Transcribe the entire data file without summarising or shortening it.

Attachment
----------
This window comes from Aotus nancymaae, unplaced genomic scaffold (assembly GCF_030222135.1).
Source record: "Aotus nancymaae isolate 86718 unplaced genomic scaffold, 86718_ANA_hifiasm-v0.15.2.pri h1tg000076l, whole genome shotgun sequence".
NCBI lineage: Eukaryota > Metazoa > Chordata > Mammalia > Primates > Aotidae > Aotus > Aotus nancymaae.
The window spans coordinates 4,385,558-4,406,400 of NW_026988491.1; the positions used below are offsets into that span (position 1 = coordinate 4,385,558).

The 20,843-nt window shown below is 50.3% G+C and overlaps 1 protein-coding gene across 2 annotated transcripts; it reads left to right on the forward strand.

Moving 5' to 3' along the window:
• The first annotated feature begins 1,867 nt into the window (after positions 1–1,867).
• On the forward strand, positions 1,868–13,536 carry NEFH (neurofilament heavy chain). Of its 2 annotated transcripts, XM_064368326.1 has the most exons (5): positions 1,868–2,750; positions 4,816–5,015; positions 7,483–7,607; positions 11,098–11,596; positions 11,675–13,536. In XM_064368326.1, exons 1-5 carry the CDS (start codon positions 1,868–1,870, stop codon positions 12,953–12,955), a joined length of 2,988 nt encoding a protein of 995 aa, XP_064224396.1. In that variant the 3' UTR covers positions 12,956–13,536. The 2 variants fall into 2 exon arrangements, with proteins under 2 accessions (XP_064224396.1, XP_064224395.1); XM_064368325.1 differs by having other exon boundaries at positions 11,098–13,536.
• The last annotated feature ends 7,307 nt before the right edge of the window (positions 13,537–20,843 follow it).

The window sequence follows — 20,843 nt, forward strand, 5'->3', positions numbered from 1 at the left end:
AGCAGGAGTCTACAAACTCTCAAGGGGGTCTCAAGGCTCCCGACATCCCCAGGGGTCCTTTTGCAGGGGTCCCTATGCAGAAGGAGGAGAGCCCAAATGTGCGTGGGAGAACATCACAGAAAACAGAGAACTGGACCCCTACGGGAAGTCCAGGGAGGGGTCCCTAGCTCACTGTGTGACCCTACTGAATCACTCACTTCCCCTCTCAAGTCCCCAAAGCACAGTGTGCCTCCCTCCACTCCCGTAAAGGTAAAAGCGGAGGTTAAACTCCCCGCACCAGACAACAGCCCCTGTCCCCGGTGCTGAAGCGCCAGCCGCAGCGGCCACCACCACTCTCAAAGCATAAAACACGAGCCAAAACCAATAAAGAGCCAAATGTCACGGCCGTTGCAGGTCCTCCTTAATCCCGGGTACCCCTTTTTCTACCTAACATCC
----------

This window comes from Aotus nancymaae, unplaced genomic scaffold (assembly GCF_030222135.1).
Source record: "Aotus nancymaae isolate 86718 unplaced genomic scaffold, 86718_ANA_hifiasm-v0.15.2.pri h1tg000076l, whole genome shotgun sequence".
NCBI lineage: Eukaryota > Metazoa > Chordata > Mammalia > Primates > Aotidae > Aotus > Aotus nancymaae.
The window spans coordinates 4,385,558-4,406,400 of NW_026988491.1; the positions used below are offsets into that span (position 1 = coordinate 4,385,558).

The 20,843-nt window shown below is 50.3% G+C and overlaps 1 protein-coding gene across 2 annotated transcripts; it reads left to right on the forward strand.

Moving 5' to 3' along the window:
• The first annotated feature begins 1,867 nt into the window (after positions 1–1,867).
• On the forward strand, positions 1,868–13,536 carry NEFH (neurofilament heavy chain). Of its 2 annotated transcripts, XM_064368326.1 has the most exons (5): positions 1,868–2,750; positions 4,816–5,015; positions 7,483–7,607; positions 11,098–11,596; positions 11,675–13,536. In XM_064368326.1, exons 1-5 carry the CDS (start codon positions 1,868–1,870, stop codon positions 12,953–12,955), a joined length of 2,988 nt encoding a protein of 995 aa, XP_064224396.1. In that variant the 3' UTR covers positions 12,956–13,536. The 2 variants fall into 2 exon arrangements, with proteins under 2 accessions (XP_064224396.1, XP_064224395.1); XM_064368325.1 differs by having other exon boundaries at positions 11,098–13,536.
• The last annotated feature ends 7,307 nt before the right edge of the window (positions 13,537–20,843 follow it).

The window sequence follows — 20,843 nt, forward strand, 5'->3', positions numbered from 1 at the left end:
AGCAGGAGTCTACAAACTCTCAAGGGGGTCTCAAGGCTCCCGACATCCCCAGGGGTCCTTTTGCAGGGGTCCCTATGCAGAAGGAGGAGAGCCCAAATGTGCGTGGGAGAACATCACAGAAAACAGAGAACTGGACCCCTACGGGAAGTCCAGGGAGGGGTCCCTAGCTCACTGTGTGACCCTACTGAATCACTCACTTCCCCTCTCAAGTCCCCAAAGCACAGTGTGCCTCCCTCCACTCCCGTAAAGGTAAAAGCGGAGGTTAAACTCCCCGCACCAGACAACAGCCCCTGTCCCCGGTGCTGAAGCGCCAGCCGCAGCGGCCACCACCACTCTCAAAGCATAAAACACGAGCCAAAACCAATAAAGAGCCAAATGTCACGGCCGTTGCAGGTCCTCCTTAATCCCGGGTACCCCTTTTTCTACCTAACATCC